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Schermerhorn Genealogy and Family Chronicles:
Chapter V: Descendants of Cornelius Jacobse Schermerhorn (Part 1 of 4)

Go back to: part 5 of Chapter 4 | ahead to: part 2 of Chapter 5

[This information is from pp. 305-320 of Schermerhorn Genealogy and Family Chronicles by Richard Schermerhorn, Jr. (New York: Tobias A. Wright, Publisher, 1914).]

The Fourth Branch

No characteristic name has been given to this branch of the Schermerhorn family on account of their failure to identify themselves with any one particular locality. The descendants of Cornelius Jacobse Schermerhorn, fourth son of Jacob Janse, dwelt, in the early days, in various sections along the Hudson River. The earliest place of settlement of this branch, after leaving Albany, seems to have been in the Manor of Livingston (now Columbia County) and later generations took up their residences in Greene, Dutchess and Rensselaer Counties.

Although Cornelius Jacobse Schermerhorn appears to have been engaged in a shipping business between Albany and New York, his descendents evidently did not follow in his footsteps. They became pioneers in reclaiming the wilderness, and the majority of them in the early days, seem to have been particularly occupied in farming, several of them being owners of large properties.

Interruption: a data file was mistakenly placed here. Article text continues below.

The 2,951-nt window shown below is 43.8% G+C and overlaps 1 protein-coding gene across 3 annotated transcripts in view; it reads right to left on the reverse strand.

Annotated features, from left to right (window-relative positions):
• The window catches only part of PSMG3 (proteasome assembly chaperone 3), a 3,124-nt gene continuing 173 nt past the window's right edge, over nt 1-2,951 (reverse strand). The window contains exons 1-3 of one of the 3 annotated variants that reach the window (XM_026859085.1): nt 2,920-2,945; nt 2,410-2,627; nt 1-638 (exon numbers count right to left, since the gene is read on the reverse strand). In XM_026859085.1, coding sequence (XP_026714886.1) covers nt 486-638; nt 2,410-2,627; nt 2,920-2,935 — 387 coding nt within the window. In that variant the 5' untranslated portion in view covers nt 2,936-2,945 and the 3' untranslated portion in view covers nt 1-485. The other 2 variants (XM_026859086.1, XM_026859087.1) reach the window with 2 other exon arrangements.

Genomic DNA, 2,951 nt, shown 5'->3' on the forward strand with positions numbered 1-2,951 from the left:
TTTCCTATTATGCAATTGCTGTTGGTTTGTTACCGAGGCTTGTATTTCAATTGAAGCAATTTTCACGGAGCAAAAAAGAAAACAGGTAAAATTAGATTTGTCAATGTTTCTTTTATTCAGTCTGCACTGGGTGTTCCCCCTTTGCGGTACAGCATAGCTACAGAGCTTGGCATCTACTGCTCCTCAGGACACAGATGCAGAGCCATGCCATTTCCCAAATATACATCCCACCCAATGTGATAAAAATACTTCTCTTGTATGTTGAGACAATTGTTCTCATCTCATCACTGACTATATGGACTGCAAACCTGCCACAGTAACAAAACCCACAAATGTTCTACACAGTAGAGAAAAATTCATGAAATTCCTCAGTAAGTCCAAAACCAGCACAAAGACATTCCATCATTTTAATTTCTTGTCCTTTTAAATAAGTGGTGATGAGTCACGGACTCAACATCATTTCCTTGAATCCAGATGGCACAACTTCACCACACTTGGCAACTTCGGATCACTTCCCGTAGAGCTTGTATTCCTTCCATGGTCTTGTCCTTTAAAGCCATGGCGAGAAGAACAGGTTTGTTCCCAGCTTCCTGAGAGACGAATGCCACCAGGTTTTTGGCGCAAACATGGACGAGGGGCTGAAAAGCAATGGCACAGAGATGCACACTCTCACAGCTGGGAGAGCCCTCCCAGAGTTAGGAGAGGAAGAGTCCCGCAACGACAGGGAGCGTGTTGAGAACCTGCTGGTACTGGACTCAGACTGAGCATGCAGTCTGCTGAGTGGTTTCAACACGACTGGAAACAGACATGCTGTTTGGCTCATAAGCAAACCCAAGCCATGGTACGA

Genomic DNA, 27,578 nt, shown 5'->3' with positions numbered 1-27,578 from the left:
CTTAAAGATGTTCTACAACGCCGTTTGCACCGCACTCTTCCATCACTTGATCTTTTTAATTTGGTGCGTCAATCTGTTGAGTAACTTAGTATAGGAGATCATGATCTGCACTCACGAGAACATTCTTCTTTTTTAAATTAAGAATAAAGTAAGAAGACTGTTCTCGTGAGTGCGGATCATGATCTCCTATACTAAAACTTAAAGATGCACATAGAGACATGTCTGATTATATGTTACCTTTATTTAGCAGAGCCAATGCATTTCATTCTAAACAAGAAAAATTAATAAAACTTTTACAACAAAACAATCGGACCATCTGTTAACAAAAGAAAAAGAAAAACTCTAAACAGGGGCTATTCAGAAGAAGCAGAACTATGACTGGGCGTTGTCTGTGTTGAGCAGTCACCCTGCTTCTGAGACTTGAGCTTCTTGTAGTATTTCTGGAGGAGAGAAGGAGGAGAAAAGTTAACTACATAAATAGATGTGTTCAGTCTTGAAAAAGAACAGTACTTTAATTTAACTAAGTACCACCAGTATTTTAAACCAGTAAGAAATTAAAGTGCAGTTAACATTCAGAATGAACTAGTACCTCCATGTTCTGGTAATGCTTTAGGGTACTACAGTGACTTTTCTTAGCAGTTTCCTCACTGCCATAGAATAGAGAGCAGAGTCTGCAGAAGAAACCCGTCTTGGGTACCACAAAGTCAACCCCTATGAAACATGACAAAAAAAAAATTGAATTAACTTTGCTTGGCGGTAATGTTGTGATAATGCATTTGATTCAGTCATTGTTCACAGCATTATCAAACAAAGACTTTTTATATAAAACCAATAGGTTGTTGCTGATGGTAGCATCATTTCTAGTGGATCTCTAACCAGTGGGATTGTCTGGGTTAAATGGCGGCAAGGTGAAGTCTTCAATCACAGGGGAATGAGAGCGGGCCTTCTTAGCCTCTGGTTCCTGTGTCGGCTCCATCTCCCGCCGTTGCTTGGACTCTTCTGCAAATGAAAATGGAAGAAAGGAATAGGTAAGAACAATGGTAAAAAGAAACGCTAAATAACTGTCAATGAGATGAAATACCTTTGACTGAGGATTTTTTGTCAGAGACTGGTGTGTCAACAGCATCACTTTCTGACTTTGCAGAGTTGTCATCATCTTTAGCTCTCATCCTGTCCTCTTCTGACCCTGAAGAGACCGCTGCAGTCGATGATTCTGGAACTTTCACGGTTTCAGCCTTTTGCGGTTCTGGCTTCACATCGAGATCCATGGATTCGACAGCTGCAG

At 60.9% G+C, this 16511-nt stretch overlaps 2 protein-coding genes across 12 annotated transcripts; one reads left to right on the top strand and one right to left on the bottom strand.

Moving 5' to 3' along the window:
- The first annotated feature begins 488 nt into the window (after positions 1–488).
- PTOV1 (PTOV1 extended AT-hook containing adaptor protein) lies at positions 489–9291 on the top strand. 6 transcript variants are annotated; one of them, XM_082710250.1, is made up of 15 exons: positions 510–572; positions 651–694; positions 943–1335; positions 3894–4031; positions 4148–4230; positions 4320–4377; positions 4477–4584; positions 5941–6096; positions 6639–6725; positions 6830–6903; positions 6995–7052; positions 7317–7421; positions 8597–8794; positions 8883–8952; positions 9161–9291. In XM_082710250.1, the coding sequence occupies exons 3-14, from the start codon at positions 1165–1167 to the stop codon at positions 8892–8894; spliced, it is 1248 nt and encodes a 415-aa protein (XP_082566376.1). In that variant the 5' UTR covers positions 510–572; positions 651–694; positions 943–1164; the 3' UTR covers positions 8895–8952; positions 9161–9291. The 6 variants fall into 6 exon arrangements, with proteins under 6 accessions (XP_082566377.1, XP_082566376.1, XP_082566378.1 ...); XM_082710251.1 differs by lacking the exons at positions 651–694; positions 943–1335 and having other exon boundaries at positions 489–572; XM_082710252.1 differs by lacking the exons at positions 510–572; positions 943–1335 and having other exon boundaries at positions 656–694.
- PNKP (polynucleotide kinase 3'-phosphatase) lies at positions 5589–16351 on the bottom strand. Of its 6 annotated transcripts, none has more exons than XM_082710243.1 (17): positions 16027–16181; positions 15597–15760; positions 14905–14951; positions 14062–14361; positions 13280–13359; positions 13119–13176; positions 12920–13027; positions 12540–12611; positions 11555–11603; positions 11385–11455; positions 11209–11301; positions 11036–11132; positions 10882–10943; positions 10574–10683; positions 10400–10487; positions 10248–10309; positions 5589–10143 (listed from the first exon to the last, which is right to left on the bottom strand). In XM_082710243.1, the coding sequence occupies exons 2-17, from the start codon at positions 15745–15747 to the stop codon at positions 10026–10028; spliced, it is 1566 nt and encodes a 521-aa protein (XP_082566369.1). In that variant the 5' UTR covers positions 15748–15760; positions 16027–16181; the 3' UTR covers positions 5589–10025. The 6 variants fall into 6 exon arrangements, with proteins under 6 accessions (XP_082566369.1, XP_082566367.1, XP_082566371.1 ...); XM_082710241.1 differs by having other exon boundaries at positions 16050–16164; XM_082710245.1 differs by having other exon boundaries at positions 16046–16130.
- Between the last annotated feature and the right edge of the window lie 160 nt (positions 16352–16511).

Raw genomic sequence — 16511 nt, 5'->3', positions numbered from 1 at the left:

They married into families of their own class and maintained a strong Knickerbocker characteristic down to a late day, and the families into which they married were representative of the best type of Dutch stock. They have maintained a high standard in the education of their children, which is well illustrated in the type of the present generations of this branch of Schermerhorns. There have been many in the professions, in fact the merchant's career has not seemed to have found favor with them. On the whole they have been a reserved, kindly type of people, wholly unpretensious, living quietly and with great regard for their own kin. The descendents of quite a number of the earliest male members of this family have not been traced in this genealogy, quite likely on account of their being without issue. In later generations, the number of these descendents of Cornelius Jacobse, bearing the Schermerhorn name, has steadily decreased, but it is commonly noted how those of the daughters' families, even though their name has changed, still eagerly cling to their right to be classed as Schermerhorns.

Cornelius Jacobse Schermerhorn was apparently the first of the family to participate in the Colonial Wars, and his descendents have borne their share in the later conflicts of the nation.

Second Generation


CORNELIUS JACOBSE, son of (1) Jacob Janse Schermerhorn and Jannetie Egmont; b. about 1668; m. Mch. 21, 1695, in Albany, MARITIE HENDRICKSE VAN BUREN; dau. of Hendrick Cornelise Van Buren and Elizabeth Van Slyck; she was bur. Feb. 1, 1730, at the Albany Dutch Church.